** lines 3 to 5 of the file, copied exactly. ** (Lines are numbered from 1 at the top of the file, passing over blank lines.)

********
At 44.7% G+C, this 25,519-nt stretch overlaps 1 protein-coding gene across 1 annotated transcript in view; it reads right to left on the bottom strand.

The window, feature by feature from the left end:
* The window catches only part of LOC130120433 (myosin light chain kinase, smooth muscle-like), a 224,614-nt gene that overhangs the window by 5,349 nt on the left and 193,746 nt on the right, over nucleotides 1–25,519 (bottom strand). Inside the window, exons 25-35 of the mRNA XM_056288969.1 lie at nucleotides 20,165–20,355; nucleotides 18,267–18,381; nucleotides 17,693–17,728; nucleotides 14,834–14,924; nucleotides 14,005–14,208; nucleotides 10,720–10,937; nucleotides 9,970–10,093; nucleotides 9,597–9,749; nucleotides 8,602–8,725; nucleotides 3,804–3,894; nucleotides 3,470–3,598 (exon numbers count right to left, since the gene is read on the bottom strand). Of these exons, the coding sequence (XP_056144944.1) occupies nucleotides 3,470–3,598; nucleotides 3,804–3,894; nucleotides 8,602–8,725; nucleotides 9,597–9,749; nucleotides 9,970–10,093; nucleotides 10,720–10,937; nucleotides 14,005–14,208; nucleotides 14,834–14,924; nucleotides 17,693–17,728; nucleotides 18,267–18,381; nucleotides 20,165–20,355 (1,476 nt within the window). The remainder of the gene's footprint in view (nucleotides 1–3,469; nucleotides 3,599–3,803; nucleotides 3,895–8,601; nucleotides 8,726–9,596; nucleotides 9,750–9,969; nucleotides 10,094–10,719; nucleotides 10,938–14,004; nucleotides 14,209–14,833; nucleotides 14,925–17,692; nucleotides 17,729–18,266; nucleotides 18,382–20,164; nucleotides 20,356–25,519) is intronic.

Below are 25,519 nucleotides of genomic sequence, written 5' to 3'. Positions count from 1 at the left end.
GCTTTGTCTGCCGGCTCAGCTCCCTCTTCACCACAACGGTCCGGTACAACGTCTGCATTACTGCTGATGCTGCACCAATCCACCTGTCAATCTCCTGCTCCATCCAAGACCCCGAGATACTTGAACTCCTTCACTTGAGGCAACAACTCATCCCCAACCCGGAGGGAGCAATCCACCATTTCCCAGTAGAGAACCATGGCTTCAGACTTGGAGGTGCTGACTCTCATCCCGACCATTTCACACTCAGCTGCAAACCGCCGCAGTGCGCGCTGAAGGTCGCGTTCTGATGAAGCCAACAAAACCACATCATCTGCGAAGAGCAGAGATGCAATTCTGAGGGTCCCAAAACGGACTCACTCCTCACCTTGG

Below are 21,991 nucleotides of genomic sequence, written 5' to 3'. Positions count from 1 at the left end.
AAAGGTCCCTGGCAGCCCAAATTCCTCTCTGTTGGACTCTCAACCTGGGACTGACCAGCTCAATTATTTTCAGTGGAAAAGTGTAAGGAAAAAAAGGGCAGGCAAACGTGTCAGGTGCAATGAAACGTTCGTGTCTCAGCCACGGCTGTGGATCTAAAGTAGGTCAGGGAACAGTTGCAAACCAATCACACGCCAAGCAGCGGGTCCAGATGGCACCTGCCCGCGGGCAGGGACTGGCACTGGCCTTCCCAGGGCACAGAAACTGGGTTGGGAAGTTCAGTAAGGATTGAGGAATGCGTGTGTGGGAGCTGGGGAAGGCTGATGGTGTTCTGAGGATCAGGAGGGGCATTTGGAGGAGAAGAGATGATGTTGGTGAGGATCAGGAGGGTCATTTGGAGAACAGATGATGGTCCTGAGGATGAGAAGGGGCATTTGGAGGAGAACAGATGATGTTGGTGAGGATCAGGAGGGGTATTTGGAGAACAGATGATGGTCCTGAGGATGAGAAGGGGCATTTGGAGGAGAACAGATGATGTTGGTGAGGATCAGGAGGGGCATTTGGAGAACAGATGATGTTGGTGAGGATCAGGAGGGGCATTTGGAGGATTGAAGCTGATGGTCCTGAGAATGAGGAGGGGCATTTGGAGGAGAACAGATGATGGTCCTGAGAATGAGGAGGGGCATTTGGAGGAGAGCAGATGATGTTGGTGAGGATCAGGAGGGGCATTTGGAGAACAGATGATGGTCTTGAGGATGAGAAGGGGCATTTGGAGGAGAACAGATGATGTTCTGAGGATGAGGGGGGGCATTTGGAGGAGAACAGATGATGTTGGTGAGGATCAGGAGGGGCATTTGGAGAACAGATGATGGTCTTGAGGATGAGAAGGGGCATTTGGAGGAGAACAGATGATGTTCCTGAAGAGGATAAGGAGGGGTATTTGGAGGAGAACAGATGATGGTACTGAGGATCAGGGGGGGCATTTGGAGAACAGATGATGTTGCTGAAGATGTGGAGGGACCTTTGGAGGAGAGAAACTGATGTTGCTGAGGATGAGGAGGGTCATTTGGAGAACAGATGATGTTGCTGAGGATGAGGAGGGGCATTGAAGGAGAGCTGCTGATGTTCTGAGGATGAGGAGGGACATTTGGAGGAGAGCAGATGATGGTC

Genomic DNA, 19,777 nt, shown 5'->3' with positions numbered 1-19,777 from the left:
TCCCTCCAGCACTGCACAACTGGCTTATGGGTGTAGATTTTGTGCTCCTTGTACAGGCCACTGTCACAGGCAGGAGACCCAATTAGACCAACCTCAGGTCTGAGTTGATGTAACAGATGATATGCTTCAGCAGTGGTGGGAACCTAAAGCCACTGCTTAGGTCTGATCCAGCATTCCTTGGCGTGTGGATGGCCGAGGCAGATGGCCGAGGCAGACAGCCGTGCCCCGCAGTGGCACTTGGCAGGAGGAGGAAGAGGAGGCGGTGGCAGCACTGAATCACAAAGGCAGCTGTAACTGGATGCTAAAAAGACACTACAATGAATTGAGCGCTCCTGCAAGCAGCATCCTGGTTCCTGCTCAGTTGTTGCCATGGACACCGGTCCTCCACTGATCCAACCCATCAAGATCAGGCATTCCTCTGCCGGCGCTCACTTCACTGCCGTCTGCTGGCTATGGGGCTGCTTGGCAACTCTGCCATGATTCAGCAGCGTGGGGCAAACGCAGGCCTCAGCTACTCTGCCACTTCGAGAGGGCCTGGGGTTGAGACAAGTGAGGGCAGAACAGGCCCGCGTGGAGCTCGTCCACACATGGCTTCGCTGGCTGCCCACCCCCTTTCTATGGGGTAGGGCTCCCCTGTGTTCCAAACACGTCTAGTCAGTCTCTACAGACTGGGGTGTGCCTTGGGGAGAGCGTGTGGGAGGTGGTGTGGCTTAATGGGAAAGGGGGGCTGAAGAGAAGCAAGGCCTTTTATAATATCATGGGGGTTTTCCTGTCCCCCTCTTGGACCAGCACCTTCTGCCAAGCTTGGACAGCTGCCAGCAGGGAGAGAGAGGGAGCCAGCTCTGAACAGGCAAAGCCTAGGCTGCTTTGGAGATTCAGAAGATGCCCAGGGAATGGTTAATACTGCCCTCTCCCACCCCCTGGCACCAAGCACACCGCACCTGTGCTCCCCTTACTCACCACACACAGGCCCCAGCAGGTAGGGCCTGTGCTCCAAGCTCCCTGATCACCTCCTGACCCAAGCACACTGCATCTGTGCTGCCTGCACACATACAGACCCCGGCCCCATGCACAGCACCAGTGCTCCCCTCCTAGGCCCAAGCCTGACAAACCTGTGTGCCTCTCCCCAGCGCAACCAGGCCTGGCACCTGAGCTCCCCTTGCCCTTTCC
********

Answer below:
* The window catches only part of LOC130120433 (myosin light chain kinase, smooth muscle-like), a 224,614-nt gene that overhangs the window by 5,349 nt on the left and 193,746 nt on the right, over nucleotides 1–25,519 (bottom strand). Inside the window, exons 25-35 of the mRNA XM_056288969.1 lie at nucleotides 20,165–20,355; nucleotides 18,267–18,381; nucleotides 17,693–17,728; nucleotides 14,834–14,924; nucleotides 14,005–14,208; nucleotides 10,720–10,937; nucleotides 9,970–10,093; nucleotides 9,597–9,749; nucleotides 8,602–8,725; nucleotides 3,804–3,894; nucleotides 3,470–3,598 (exon numbers count right to left, since the gene is read on the bottom strand). Of these exons, the coding sequence (XP_056144944.1) occupies nucleotides 3,470–3,598; nucleotides 3,804–3,894; nucleotides 8,602–8,725; nucleotides 9,597–9,749; nucleotides 9,970–10,093; nucleotides 10,720–10,937; nucleotides 14,005–14,208; nucleotides 14,834–14,924; nucleotides 17,693–17,728; nucleotides 18,267–18,381; nucleotides 20,165–20,355 (1,476 nt within the window). The remainder of the gene's footprint in view (nucleotides 1–3,469; nucleotides 3,599–3,803; nucleotides 3,895–8,601; nucleotides 8,726–9,596; nucleotides 9,750–9,969; nucleotides 10,094–10,719; nucleotides 10,938–14,004; nucleotides 14,209–14,833; nucleotides 14,925–17,692; nucleotides 17,729–18,266; nucleotides 18,382–20,164; nucleotides 20,356–25,519) is intronic.

Below are 25,519 nucleotides of genomic sequence, written 5' to 3'. Positions count from 1 at the left end.
GCTTTGTCTGCCGGCTCAGCTCCCTCTTCACCACAACGGTCCGGTACAACGTCTGCATTACTGCTGATGCTGCACCAATCCACCTGTCAATCTCCTGCTCCATCCAAGACCCCGAGATACTTGAACTCCTTCACTTGAGGCAACAACTCATCCCCAACCCGGAGGGAGCAATCCACCATTTCCCAGTAGAGAACCATGGCTTCAGACTTGGAGGTGCTGACTCTCATCCCGACCATTTCACACTCAGCTGCAAACCGCCGCAGTGCGCGCTGAAGGTCGCGTTCTGATGAAGCCAACAAAACCACATCATCTGCGAAGAGCAGAGATGCAATTCTGAGGGTCCCAAAACGGACTCACTCCTCACCTTGG